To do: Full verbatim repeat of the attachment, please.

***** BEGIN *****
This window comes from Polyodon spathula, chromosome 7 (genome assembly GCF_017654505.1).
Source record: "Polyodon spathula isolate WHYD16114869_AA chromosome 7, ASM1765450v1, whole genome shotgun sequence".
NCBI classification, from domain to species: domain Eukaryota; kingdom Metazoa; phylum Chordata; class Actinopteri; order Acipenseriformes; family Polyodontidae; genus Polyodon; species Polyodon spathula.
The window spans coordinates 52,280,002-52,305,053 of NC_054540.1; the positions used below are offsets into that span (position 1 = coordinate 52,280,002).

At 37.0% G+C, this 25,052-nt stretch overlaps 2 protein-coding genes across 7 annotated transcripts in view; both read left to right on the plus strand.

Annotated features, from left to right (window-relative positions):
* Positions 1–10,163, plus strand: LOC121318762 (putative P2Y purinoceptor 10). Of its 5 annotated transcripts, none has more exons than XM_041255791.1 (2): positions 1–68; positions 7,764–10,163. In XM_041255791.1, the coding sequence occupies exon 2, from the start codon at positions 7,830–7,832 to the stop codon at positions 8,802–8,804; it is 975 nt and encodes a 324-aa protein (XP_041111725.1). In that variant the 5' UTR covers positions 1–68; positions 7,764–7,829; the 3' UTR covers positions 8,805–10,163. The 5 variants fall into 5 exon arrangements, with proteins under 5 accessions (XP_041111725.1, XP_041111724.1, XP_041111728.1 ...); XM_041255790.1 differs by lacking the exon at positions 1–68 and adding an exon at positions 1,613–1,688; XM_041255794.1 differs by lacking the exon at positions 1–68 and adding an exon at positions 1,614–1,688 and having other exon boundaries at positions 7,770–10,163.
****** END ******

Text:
This window comes from Polyodon spathula, chromosome 7 (genome assembly GCF_017654505.1).
Source record: "Polyodon spathula isolate WHYD16114869_AA chromosome 7, ASM1765450v1, whole genome shotgun sequence".
NCBI classification, from domain to species: domain Eukaryota; kingdom Metazoa; phylum Chordata; class Actinopteri; order Acipenseriformes; family Polyodontidae; genus Polyodon; species Polyodon spathula.
The window spans coordinates 52,280,002-52,305,053 of NC_054540.1; the positions used below are offsets into that span (position 1 = coordinate 52,280,002).

At 37.0% G+C, this 25,052-nt stretch overlaps 2 protein-coding genes across 7 annotated transcripts in view; both read left to right on the plus strand.

Annotated features, from left to right (window-relative positions):
* Positions 1–10,163, plus strand: LOC121318762 (putative P2Y purinoceptor 10). Of its 5 annotated transcripts, none has more exons than XM_041255791.1 (2): positions 1–68; positions 7,764–10,163. In XM_041255791.1, the coding sequence occupies exon 2, from the start codon at positions 7,830–7,832 to the stop codon at positions 8,802–8,804; it is 975 nt and encodes a 324-aa protein (XP_041111725.1). In that variant the 5' UTR covers positions 1–68; positions 7,764–7,829; the 3' UTR covers positions 8,805–10,163. The 5 variants fall into 5 exon arrangements, with proteins under 5 accessions (XP_041111725.1, XP_041111724.1, XP_041111728.1 ...); XM_041255790.1 differs by lacking the exon at positions 1–68 and adding an exon at positions 1,613–1,688; XM_041255794.1 differs by lacking the exon at positions 1–68 and adding an exon at positions 1,614–1,688 and having other exon boundaries at positions 7,770–10,163.